The latest news in the SEO world centers around Anglo Rank, a private link network that sells links to small business owners who hope it will improve their ranking on Google. Of course as good SEOs and Webmasters know, this is a huge no-no in the eyes of Google and should therefore be a huge no-no for any business serious about growing their brand and climbing up the SERPs. Anglo Rank was becoming more and more popular, but fortunately for unknowing customers (and unfortunately for Anglo Rank), Google has put a stop to it once and for all.
What makes this discussion so interesting is the fact that Matt Cutts made this one public and Anglo Rank fought back. However, the story becomes more about link services, how they operate, and the danger you might be in if you use a link service rather than the fire Anglo Rank seems to be under as we round out the year.
The Details of the Anglo Rank Link Network and It’s Demise
Google’s Argument (the winning argument)
Matt Cutts and the Google Webspam team have been targeting link networks for quite some time, but the real commotion and press started because Matt Cutts himself tweeted at Anglo Rank. To make the tweet even better, he mocked the company in a way because he took a saying right from Anglo Rank’s website:
Anglo Rank claimed “no footprints,” meaning no one including Google would know, because they supposedly earned their links from multiple private networks. Obviously Google does know about this network and they are making efforts to stop them. It took a little while before Webmasters started to see these penalties in their Webmasters Tools, so Cutts might have been a little bit premature in his tweet, but after one week it’s certain that Google isn’t messing around.
Anglo Rank’s Argument (the losing, but very interesting, argument)
Anglo Rank isn’t going down without a fight, and the owner of the company (known as “Bluematter” in forums) first claimed that most of their sites were not penalized and it’s business as usual for the company. His first response was quite bold:
First Response: “Hi Guys. Seems like guys from searchengineland and Mr Cutts need to do a bit more research they don’t even know what they are talking about. Anglo Rank is not a ‘Network,’ It is a service which resells links from private networks which are there for years with 100‘s and 1000’s of sites.”
He went on to explain that the only way for Google to really tackle the issue was to completely devalue footer and sidebar links, and he didn’t see that coming anytime soon. Seems like someone didn’t tell Bluematter that Google always wins when it comes to webspam.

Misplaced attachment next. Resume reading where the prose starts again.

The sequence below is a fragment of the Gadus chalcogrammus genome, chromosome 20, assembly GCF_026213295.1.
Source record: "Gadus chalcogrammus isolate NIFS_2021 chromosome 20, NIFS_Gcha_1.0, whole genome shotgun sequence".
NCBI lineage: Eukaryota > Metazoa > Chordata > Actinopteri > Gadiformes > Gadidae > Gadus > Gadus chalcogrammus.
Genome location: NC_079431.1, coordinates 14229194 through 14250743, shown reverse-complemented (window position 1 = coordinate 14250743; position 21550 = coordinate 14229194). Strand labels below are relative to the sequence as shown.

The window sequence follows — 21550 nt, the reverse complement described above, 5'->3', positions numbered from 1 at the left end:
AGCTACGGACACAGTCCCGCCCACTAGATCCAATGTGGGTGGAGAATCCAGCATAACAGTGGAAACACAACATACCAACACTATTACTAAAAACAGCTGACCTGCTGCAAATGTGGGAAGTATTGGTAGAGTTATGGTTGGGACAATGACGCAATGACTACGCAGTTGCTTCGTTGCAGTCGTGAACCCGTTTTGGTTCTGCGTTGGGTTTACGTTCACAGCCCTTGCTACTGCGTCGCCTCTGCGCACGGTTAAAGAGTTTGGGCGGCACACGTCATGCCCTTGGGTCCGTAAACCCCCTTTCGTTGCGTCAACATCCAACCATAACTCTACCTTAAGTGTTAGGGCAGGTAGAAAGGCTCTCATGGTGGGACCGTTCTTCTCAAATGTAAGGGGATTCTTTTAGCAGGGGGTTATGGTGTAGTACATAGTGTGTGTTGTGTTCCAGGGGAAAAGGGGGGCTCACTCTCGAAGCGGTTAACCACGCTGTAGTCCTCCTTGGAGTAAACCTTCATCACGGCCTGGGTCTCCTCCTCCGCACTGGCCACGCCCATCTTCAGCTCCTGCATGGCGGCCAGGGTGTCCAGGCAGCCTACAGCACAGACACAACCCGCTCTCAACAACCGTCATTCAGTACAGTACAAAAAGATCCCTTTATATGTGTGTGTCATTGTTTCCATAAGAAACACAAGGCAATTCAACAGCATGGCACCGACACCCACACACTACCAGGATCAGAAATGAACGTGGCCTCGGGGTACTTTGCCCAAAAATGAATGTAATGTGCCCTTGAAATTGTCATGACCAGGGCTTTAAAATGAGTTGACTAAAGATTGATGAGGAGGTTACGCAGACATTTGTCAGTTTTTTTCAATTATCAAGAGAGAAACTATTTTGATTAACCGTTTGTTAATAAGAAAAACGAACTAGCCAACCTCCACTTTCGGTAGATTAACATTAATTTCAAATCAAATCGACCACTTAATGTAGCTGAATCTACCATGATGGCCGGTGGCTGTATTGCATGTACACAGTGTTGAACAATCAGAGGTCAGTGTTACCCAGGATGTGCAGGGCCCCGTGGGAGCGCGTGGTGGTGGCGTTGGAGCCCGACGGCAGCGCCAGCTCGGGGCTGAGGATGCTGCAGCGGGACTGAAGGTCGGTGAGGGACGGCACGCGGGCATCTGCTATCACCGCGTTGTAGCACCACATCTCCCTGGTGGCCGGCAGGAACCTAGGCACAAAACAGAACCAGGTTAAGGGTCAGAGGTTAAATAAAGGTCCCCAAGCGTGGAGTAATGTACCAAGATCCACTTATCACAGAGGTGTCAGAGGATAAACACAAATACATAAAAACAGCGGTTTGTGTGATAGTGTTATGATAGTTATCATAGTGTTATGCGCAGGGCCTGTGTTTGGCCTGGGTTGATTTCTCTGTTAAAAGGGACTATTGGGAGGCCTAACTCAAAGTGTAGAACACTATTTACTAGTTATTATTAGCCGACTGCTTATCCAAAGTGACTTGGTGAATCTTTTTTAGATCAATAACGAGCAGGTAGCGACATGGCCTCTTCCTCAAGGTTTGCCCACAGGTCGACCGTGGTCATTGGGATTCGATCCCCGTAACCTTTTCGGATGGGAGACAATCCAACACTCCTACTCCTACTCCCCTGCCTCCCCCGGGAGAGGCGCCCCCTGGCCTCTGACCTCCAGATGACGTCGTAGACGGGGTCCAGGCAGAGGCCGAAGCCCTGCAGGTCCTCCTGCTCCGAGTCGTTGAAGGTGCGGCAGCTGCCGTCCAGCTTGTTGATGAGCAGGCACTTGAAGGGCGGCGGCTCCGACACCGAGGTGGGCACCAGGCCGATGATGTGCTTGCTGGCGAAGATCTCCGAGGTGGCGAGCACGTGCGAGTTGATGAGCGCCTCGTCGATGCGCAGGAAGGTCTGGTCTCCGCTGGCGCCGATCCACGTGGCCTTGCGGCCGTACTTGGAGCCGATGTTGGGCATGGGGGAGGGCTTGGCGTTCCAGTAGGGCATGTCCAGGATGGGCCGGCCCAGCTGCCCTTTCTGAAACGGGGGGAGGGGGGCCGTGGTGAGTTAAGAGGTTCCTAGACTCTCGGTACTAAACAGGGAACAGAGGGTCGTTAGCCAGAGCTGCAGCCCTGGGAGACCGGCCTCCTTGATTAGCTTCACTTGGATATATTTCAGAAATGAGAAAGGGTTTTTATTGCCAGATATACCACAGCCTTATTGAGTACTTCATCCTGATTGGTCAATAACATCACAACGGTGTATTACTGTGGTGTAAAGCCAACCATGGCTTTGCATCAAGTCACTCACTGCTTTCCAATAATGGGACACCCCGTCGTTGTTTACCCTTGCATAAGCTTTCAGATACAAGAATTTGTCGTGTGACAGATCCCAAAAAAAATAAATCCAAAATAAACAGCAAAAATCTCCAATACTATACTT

After quite a few people started seeing link penalties in their Google Webmaster Tools and then making this known on the forum, Anglo Rank had to backtrack on their comment as well as taking on new customers. They were left dealing with unhappy customers and asking others to contact them for help (you have to give them credit for being mature and good business people about it). Their second response did tried to keep their company looking good:
Second Response: We have never had a site get penalized based on our service. We take great care to find the appropriate links and also build needed anchor/link diversity with every package […]. However, this is not a guarantee and you must decide for yourself if this is right for you.”
No one quite seems to know how Google found specific sites that were using the network. It makes sense that maybe Google had staff purchasing links and using the service themselves or simply someone just looking up people who were commenting in the forums. In either case, Google seems to have really caught and penalized one of the biggest link network services.
What This Means for All Link Networks and Your Company
As discussed above, this certainly isn’t the first time Google has cracked down on these types of sites and it isn’t going to be the last. Ghost Rank 2.0, SAPE Links, BuildMyRank.com, and Text Link Ads, are among the many that have been caught in the past. Anglo Rank is just another example that shows the dangers of using these types of link networks.
If you’re working with a link network and aren’t sure whether or not it is reputable, look to other sources aside from what that company is telling you. Figure out whether or not they are posting on low-quality sites (are there a lot of links on that site? Is the content quality, relevant, and updated?) and who is working with them. In the majority of cases, you’re best working with a company that focuses on creating great content—not links.
Update: Google is cracking down on another “untouchable” link network called BackLinks.com. Matt Cutts tweeted about the service: “Our installation code/software used to publish the sold links is not detectable by search engine bots.” Au contraire!